As stated above, females are born with one to two million eggs. By puberty, only about 300,000 of these oocytes will remain. After starting the menstrual cycle, we lose about 1,000 immature eggs every month… meaning by age 37 there are around 25,000 eggs remaining. And by menopause, no more eggs remain.

Here is a rough chart of what this could look like for an individual. Keep in mind that everyone starts with a different number of eggs, and everyone’s rate of decline varies. This chart is just to give you an idea of what this egg count could look like: 

Measuring egg reserve (aka ovarian reserve)

Ovarian reserve refers to the number of eggs remaining in a woman's ovaries at a given time. It is one indicator of a woman's reproductive health, and can help guide fertility treatment decisions. The idea of quantifying ovarian reserve has gained significance as women strive to gain insights into their fertility and make proactive choices about their reproductive journey. And at the same time, at-home tests make it easier to measure your ovarian reserve.

Keep in mind that the number of eggs you have does not necessarily equate to your ability to conceive. Other factors, such as egg quality, the presence of any reproductive disorders, and the overall health of the reproductive system, play significant roles in fertility. Not to mention the health of the sperm! Some people have lower ovarian reserve but still achieve successful pregnancies, while others with a seemingly healthy ovarian reserve may face challenges in conceiving.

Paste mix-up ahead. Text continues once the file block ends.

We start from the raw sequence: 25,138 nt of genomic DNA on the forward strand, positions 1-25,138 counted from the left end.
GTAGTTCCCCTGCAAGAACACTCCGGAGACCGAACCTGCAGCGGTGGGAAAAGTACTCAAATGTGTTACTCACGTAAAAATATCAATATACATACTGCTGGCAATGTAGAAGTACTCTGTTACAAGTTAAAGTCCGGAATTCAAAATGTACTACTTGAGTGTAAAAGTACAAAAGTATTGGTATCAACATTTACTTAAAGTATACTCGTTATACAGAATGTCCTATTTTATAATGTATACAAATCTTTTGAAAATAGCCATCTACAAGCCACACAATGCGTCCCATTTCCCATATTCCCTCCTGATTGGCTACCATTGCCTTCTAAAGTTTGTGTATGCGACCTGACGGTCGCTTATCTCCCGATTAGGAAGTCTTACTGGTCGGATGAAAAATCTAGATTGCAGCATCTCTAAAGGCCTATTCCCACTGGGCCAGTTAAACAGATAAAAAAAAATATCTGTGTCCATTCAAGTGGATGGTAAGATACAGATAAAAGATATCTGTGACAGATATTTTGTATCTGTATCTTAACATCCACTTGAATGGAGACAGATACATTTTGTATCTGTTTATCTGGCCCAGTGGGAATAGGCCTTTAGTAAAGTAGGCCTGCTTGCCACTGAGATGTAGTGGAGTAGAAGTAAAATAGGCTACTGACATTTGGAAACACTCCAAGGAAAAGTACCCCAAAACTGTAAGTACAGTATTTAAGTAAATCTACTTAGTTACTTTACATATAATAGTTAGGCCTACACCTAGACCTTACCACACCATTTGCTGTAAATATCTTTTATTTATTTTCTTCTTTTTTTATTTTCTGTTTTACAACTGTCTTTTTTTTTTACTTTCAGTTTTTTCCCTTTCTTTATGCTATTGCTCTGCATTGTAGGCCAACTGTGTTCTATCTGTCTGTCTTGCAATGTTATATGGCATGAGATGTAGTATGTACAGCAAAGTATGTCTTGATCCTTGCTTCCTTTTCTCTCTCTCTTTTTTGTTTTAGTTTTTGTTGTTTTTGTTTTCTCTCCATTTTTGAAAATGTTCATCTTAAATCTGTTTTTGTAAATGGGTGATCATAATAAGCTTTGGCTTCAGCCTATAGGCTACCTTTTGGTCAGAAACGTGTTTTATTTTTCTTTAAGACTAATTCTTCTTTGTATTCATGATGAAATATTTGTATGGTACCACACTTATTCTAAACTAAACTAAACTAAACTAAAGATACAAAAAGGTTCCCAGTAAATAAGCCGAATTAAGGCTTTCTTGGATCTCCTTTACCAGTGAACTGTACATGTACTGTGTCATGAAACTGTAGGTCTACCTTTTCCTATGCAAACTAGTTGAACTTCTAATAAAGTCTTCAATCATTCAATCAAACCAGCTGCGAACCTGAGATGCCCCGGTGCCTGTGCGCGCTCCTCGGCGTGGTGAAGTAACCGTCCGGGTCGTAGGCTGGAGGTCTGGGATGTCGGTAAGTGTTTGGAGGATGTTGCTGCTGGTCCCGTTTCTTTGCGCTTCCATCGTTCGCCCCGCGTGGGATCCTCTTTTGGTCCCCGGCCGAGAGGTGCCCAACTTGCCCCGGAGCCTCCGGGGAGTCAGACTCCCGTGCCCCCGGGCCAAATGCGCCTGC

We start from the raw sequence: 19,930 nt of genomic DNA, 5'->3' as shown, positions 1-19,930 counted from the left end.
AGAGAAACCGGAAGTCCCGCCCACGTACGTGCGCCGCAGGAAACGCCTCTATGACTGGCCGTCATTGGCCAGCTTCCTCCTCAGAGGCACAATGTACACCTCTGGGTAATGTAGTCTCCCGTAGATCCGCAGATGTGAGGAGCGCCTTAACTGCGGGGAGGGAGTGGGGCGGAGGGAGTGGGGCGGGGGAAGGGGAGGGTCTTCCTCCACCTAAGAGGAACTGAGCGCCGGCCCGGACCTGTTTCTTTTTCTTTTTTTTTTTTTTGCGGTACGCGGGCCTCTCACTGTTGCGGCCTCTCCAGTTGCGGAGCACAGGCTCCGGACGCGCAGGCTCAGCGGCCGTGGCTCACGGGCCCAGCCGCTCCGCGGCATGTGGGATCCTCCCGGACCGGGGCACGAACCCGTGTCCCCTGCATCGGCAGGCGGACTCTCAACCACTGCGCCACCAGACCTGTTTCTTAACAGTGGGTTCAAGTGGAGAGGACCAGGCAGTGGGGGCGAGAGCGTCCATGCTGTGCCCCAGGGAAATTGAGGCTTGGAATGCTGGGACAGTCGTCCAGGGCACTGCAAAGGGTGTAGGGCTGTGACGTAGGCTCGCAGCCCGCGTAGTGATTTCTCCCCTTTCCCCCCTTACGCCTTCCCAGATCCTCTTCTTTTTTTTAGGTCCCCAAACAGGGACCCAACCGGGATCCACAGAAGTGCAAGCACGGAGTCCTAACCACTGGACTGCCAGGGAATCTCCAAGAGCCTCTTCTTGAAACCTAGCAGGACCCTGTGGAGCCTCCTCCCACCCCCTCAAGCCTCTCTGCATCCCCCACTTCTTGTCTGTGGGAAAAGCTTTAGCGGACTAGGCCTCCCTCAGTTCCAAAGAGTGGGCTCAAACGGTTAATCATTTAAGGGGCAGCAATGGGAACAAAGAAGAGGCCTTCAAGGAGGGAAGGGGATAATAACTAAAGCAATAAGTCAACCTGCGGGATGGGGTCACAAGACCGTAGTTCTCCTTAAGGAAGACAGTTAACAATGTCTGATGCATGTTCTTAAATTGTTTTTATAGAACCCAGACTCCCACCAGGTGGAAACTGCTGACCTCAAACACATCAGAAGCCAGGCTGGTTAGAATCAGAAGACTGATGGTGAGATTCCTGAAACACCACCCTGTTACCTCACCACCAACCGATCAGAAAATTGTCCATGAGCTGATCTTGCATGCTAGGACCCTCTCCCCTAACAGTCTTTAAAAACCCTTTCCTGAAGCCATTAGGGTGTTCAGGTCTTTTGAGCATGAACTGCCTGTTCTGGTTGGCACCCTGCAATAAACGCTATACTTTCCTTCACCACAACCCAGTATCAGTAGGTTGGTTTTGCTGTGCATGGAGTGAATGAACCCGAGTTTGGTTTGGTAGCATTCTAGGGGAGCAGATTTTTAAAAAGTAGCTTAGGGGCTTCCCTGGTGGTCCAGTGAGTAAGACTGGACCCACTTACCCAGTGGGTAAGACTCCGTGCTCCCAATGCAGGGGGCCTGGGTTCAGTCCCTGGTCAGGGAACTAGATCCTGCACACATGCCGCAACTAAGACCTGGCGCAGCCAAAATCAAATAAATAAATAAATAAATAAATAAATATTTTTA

How to measure ovarian reserve

One of the most commonly used methods to measure ovarian reserve is through a blood test that evaluates specific hormone levels. These hormones include anti-Müllerian hormone (AMH), follicle-stimulating hormone (FSH), and estradiol. AMH, in particular, has emerged as a reliable marker of ovarian reserve, as it reflects the number of small follicles in the ovaries that contain immature eggs. Low levels of AMH may indicate a diminished ovarian reserve, while higher levels may suggest a larger pool of eggs.

While ovarian reserve testing provides valuable insights, it is not a crystal ball that can predict fertility outcomes with absolute certainty. Ovarian reserve is just one piece of the fertility puzzle, and other factors such as egg quality, uterine health, and sperm quality also play crucial roles in the conception process. Additionally, fertility is influenced by various external factors, including age, lifestyle, and underlying health conditions.